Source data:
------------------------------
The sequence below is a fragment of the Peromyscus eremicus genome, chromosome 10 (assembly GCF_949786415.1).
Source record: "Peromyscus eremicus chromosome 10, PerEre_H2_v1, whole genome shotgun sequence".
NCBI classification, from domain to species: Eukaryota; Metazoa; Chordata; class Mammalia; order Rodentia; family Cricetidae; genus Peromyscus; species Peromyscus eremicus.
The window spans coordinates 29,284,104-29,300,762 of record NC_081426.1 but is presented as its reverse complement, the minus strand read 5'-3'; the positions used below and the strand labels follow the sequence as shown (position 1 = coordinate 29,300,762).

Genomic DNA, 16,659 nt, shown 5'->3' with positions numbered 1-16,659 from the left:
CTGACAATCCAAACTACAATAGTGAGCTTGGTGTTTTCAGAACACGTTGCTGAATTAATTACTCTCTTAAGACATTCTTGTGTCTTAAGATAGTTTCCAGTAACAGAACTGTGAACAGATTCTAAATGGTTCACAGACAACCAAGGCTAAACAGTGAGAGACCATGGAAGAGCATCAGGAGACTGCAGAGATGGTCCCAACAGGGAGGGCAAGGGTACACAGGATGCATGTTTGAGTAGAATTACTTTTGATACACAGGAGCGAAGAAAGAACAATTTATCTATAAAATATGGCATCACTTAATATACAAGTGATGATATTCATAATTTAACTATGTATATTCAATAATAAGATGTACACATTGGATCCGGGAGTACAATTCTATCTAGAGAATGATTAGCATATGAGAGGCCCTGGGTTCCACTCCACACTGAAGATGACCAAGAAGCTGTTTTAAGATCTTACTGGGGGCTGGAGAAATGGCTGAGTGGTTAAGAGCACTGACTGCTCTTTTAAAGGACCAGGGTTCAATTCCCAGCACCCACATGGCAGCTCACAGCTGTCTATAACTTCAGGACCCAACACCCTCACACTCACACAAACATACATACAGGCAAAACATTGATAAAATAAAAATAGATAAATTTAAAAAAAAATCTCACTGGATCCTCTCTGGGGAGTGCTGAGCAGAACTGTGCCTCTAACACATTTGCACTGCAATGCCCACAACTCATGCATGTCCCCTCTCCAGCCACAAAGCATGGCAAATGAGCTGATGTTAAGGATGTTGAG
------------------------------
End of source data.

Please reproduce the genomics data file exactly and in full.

The sequence below is a fragment of the Peromyscus eremicus genome, chromosome 10 (assembly GCF_949786415.1).
Source record: "Peromyscus eremicus chromosome 10, PerEre_H2_v1, whole genome shotgun sequence".
NCBI classification, from domain to species: Eukaryota; Metazoa; Chordata; class Mammalia; order Rodentia; family Cricetidae; genus Peromyscus; species Peromyscus eremicus.
The window spans coordinates 29,284,104-29,300,762 of record NC_081426.1 but is presented as its reverse complement, the minus strand read 5'-3'; the positions used below and the strand labels follow the sequence as shown (position 1 = coordinate 29,300,762).

Genomic DNA, 16,659 nt, shown 5'->3' with positions numbered 1-16,659 from the left:
CTGACAATCCAAACTACAATAGTGAGCTTGGTGTTTTCAGAACACGTTGCTGAATTAATTACTCTCTTAAGACATTCTTGTGTCTTAAGATAGTTTCCAGTAACAGAACTGTGAACAGATTCTAAATGGTTCACAGACAACCAAGGCTAAACAGTGAGAGACCATGGAAGAGCATCAGGAGACTGCAGAGATGGTCCCAACAGGGAGGGCAAGGGTACACAGGATGCATGTTTGAGTAGAATTACTTTTGATACACAGGAGCGAAGAAAGAACAATTTATCTATAAAATATGGCATCACTTAATATACAAGTGATGATATTCATAATTTAACTATGTATATTCAATAATAAGATGTACACATTGGATCCGGGAGTACAATTCTATCTAGAGAATGATTAGCATATGAGAGGCCCTGGGTTCCACTCCACACTGAAGATGACCAAGAAGCTGTTTTAAGATCTTACTGGGGGCTGGAGAAATGGCTGAGTGGTTAAGAGCACTGACTGCTCTTTTAAAGGACCAGGGTTCAATTCCCAGCACCCACATGGCAGCTCACAGCTGTCTATAACTTCAGGACCCAACACCCTCACACTCACACAAACATACATACAGGCAAAACATTGATAAAATAAAAATAGATAAATTTAAAAAAAAATCTCACTGGATCCTCTCTGGGGAGTGCTGAGCAGAACTGTGCCTCTAACACATTTGCACTGCAATGCCCACAACTCATGCATGTCCCCTCTCCAGCCACAAAGCATGGCAAATGAGCTGATGTTAAGGATGTTGAG